The Robert Wood Johnson Foundation (RWJ) just released an exciting research review. Decades of research prove that children begin learning from the first day of their lives. Thus, parents are the prime drivers of early development, which lays the foundation for lifelong learning. As we’ve argued in previous blogs (1, 2, 3, 4), it stands to reason that supporting parents to nurture their children’s early experiences will enhance children’s readiness for school and social skills, decrease children’s behavior problems, and strengthen academic success. A new research report from RWJ asks “What Works” under the umbrella of parent engagement. As you can see from the report title,Parent Engagement Practices Improve Outcomes for Preschool Children, it focuses on the ultimate goal of improving children’s outcomes.Read More
KIPS Blog: Parenting Assessment in Practice & Research
If you follow the KIPS Blogs, you know that we are big fans of James Heckman (1, 2), from the University of Chicago Center for the Economics of Human Development, who is a tireless advocate for investing in early intervention to gain greater returns for children, families, and communities.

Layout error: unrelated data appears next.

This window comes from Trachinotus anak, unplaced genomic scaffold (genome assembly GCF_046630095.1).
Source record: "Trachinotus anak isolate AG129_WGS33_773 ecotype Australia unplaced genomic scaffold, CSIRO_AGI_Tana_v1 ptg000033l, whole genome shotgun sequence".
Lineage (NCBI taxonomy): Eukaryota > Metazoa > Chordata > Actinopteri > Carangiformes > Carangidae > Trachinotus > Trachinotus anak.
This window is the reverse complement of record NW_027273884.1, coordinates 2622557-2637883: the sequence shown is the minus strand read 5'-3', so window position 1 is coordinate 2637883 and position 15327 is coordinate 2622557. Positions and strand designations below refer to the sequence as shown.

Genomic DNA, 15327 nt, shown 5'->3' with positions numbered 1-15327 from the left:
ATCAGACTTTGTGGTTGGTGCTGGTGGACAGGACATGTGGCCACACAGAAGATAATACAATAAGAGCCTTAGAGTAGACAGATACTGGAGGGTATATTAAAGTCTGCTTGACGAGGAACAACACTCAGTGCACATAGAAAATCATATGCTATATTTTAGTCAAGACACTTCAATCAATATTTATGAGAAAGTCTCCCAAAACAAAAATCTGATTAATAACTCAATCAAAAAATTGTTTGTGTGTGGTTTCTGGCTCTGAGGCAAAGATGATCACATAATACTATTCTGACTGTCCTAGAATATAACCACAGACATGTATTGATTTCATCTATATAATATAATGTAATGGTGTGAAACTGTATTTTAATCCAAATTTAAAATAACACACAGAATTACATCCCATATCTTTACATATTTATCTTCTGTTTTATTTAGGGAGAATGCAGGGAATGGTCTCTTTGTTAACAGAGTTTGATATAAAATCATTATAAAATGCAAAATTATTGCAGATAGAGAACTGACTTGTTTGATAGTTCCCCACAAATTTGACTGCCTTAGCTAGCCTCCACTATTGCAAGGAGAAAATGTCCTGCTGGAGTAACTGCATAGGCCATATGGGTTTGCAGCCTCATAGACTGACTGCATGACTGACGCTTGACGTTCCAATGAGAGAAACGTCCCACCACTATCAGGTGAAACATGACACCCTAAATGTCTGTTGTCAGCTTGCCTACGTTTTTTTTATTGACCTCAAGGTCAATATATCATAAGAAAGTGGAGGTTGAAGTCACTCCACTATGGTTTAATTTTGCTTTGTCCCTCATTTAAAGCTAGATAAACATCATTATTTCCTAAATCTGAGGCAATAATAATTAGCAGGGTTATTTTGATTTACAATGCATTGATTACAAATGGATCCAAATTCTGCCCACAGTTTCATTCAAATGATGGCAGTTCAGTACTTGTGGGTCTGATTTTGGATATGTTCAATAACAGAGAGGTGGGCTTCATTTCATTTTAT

In a previous blog, we took a look at his small book entitled Giving Kids a Fair Chance (A Strategy that Works). As a Nobel Prize winning economist, Heckman’s writing is often highly technical. However, he wrote this powerful little book in plain language to get his message out to the public. In Giving Kids a Fair Chance, Heckman makes 3 powerful points. For his website, he has distilled these 3 points into what is known as the Heckman Equation: invest + develop + sustain = gain. Heckman estimated a sevenfold return on quality investments in the preschool years for three and four-year-olds. There is no other known public investment that can make this claim.
Or is there?
Are you afraid of getting rejection letters after spending your evenings and weekends writing funding proposals? Speak to what funders are seeking, evidence-based models and measures that show how children and families grow from your services. Similarly, board members want to know that your parenting services make a difference in families lives. In this week’s blog we’ll offer some guidance to increase the chance of your parenting services proposals being funded.
I’m excited to share a new 2014 report, titled Measuring What Matters: A Guide for Children’s Centres. The report was developed in the United Kingdom by Jill Roberts and Angela Donkin, with Demetris Pillas, University College London Institute for Health Equity (IHE). This report lays out a framework of child and parent outcomes for Children’s Centres and recommends common measures for assessing these outcomes. The recommendations were developed from a series of steps including a review of the research literature, expert advisory panel input, field visits, and weighing the existing evidence. The guiding principle for the outcomes framework was: “children’s centres need to be focusing on and measuring what is important, not just what can be easily measured” (Measuring What Matters: A Guide for Children’s Centres, page 10).